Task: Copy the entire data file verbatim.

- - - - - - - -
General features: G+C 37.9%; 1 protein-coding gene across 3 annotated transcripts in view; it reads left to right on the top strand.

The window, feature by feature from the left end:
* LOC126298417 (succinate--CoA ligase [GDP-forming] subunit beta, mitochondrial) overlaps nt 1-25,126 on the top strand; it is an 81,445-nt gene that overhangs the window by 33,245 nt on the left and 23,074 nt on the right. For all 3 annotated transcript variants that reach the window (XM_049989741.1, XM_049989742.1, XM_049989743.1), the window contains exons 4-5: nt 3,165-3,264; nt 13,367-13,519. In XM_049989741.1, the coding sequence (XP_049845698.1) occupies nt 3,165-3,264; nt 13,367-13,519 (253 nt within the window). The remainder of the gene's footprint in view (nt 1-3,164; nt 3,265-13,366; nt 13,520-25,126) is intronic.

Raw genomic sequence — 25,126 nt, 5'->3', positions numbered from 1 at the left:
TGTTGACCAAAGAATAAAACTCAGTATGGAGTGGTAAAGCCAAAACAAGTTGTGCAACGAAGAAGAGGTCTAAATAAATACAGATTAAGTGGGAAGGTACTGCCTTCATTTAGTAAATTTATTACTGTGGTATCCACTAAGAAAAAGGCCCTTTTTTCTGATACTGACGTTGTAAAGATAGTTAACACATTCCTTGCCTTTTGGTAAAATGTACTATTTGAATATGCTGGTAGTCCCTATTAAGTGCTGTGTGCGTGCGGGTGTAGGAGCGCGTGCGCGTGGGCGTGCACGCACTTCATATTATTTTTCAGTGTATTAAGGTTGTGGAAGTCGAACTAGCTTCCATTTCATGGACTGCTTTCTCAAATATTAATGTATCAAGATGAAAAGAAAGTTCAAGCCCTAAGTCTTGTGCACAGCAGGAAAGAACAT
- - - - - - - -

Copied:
General features: G+C 37.9%; 1 protein-coding gene across 3 annotated transcripts in view; it reads left to right on the top strand.

The window, feature by feature from the left end:
* LOC126298417 (succinate--CoA ligase [GDP-forming] subunit beta, mitochondrial) overlaps nt 1-25,126 on the top strand; it is an 81,445-nt gene that overhangs the window by 33,245 nt on the left and 23,074 nt on the right. For all 3 annotated transcript variants that reach the window (XM_049989741.1, XM_049989742.1, XM_049989743.1), the window contains exons 4-5: nt 3,165-3,264; nt 13,367-13,519. In XM_049989741.1, the coding sequence (XP_049845698.1) occupies nt 3,165-3,264; nt 13,367-13,519 (253 nt within the window). The remainder of the gene's footprint in view (nt 1-3,164; nt 3,265-13,366; nt 13,520-25,126) is intronic.

Raw genomic sequence — 25,126 nt, 5'->3', positions numbered from 1 at the left:
TGTTGACCAAAGAATAAAACTCAGTATGGAGTGGTAAAGCCAAAACAAGTTGTGCAACGAAGAAGAGGTCTAAATAAATACAGATTAAGTGGGAAGGTACTGCCTTCATTTAGTAAATTTATTACTGTGGTATCCACTAAGAAAAAGGCCCTTTTTTCTGATACTGACGTTGTAAAGATAGTTAACACATTCCTTGCCTTTTGGTAAAATGTACTATTTGAATATGCTGGTAGTCCCTATTAAGTGCTGTGTGCGTGCGGGTGTAGGAGCGCGTGCGCGTGGGCGTGCACGCACTTCATATTATTTTTCAGTGTATTAAGGTTGTGGAAGTCGAACTAGCTTCCATTTCATGGACTGCTTTCTCAAATATTAATGTATCAAGATGAAAAGAAAGTTCAAGCCCTAAGTCTTGTGCACAGCAGGAAAGAACAT